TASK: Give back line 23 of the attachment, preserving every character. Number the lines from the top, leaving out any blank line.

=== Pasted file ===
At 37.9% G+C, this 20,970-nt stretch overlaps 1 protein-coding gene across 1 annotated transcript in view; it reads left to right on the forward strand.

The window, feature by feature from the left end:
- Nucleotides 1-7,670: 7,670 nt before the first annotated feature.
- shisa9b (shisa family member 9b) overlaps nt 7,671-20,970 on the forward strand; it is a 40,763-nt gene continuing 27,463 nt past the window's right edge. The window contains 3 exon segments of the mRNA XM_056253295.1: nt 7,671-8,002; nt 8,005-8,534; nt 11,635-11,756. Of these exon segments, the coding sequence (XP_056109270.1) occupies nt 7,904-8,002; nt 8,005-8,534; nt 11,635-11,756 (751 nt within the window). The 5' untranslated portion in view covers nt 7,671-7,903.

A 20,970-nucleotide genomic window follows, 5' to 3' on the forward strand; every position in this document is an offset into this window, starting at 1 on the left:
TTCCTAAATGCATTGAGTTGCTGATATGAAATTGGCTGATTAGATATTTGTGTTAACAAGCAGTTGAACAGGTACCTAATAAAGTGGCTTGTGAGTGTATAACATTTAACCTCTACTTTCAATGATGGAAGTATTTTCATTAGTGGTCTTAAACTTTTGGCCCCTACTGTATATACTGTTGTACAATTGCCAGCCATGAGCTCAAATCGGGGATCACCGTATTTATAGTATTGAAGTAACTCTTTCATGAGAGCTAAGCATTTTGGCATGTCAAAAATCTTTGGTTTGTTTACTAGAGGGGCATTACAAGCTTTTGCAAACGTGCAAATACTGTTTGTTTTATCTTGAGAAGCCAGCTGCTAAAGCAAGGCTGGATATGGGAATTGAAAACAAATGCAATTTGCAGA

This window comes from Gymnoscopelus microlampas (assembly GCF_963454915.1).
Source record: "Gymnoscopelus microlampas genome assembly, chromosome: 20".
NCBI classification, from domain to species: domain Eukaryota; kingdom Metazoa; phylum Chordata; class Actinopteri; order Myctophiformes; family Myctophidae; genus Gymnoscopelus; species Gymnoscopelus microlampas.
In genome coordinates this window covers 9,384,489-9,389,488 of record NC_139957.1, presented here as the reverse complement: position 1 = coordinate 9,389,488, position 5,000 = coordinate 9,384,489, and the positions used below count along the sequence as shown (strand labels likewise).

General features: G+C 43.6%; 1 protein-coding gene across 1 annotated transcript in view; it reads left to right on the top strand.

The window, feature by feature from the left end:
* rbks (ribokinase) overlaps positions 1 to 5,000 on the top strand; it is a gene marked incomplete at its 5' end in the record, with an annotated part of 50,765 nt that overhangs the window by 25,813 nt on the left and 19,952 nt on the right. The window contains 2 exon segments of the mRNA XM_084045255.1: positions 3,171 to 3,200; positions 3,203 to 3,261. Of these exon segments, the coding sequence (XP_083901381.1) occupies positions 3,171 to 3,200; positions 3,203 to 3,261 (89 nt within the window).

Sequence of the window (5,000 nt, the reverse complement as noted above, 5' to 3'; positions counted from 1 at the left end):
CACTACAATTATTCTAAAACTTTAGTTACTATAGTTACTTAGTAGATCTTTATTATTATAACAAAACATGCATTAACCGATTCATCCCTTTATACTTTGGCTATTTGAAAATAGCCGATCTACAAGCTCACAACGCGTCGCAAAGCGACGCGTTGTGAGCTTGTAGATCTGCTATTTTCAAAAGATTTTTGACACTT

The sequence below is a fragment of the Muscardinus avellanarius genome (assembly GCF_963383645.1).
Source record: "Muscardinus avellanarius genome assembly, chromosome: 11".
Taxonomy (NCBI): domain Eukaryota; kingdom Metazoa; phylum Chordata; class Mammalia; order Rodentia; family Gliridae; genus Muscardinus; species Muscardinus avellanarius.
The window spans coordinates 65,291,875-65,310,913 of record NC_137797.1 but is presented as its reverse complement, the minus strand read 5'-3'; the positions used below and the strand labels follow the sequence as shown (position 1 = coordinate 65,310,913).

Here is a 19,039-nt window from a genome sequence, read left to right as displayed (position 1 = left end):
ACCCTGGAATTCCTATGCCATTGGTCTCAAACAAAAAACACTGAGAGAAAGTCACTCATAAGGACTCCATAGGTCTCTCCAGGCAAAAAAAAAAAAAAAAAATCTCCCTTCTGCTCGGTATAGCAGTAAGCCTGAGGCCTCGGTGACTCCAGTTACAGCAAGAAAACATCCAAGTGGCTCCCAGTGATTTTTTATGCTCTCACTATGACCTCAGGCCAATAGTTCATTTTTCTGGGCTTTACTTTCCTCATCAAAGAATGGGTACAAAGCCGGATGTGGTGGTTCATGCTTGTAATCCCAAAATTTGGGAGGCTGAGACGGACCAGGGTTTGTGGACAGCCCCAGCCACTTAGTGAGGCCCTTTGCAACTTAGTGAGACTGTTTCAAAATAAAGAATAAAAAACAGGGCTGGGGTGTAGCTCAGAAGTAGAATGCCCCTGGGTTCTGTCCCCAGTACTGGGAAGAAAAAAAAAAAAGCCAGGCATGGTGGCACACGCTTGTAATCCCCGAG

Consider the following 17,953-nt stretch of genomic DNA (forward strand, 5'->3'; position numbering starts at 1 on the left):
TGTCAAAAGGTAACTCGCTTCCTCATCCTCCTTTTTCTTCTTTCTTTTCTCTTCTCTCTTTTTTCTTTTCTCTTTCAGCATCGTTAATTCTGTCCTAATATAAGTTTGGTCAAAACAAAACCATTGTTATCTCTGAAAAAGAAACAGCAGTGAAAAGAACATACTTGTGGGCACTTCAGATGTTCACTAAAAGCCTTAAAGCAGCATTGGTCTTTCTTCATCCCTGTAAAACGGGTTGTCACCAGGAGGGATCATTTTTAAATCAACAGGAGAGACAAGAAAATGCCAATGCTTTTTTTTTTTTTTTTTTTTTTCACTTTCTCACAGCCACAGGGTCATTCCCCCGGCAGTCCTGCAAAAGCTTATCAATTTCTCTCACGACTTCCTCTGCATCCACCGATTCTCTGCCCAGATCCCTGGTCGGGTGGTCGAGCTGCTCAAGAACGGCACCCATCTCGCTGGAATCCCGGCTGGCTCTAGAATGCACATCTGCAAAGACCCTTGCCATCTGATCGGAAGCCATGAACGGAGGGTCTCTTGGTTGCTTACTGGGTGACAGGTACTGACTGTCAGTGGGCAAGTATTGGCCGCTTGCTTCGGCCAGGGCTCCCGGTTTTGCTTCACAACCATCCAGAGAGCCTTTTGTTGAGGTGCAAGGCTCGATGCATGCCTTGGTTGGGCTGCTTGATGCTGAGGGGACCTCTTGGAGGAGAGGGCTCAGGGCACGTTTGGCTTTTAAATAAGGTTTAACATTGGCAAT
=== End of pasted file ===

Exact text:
TGTCAAAAGGTAACTCGCTTCCTCATCCTCCTTTTTCTTCTTTCTTTTCTCTTCTCTCTTTTTTCTTTTCTCTTTCAGCATCGTTAATTCTGTCCTAATATAAGTTTGGTCAAAACAAAACCATTGTTATCTCTGAAAAAGAAACAGCAGTGAAAAGAACATACTTGTGGGCACTTCAGATGTTCACTAAAAGCCTTAAAGCAGCATTGGTCTTTCTTCATCCCTGTAAAACGGGTTGTCACCAGGAGGGATCATTTTTAAATCAACAGGAGAGACAAGAAAATGCCAATGCTTTTTTTTTTTTTTTTTTTTTTCACTTTCTCACAGCCACAGGGTCATTCCCCCGGCAGTCCTGCAAAAGCTTATCAATTTCTCTCACGACTTCCTCTGCATCCACCGATTCTCTGCCCAGATCCCTGGTCGGGTGGTCGAGCTGCTCAAGAACGGCACCCATCTCGCTGGAATCCCGGCTGGCTCTAGAATGCACATCTGCAAAGACCCTTGCCATCTGATCGGAAGCCATGAACGGAGGGTCTCTTGGTTGCTTACTGGGTGACAGGTACTGACTGTCAGTGGGCAAGTATTGGCCGCTTGCTTCGGCCAGGGCTCCCGGTTTTGCTTCACAACCATCCAGAGAGCCTTTTGTTGAGGTGCAAGGCTCGATGCATGCCTTGGTTGGGCTGCTTGATGCTGAGGGGACCTCTTGGAGGAGAGGGCTCAGGGCACGTTTGGCTTTTAAATAAGGTTTAACATTGGCAAT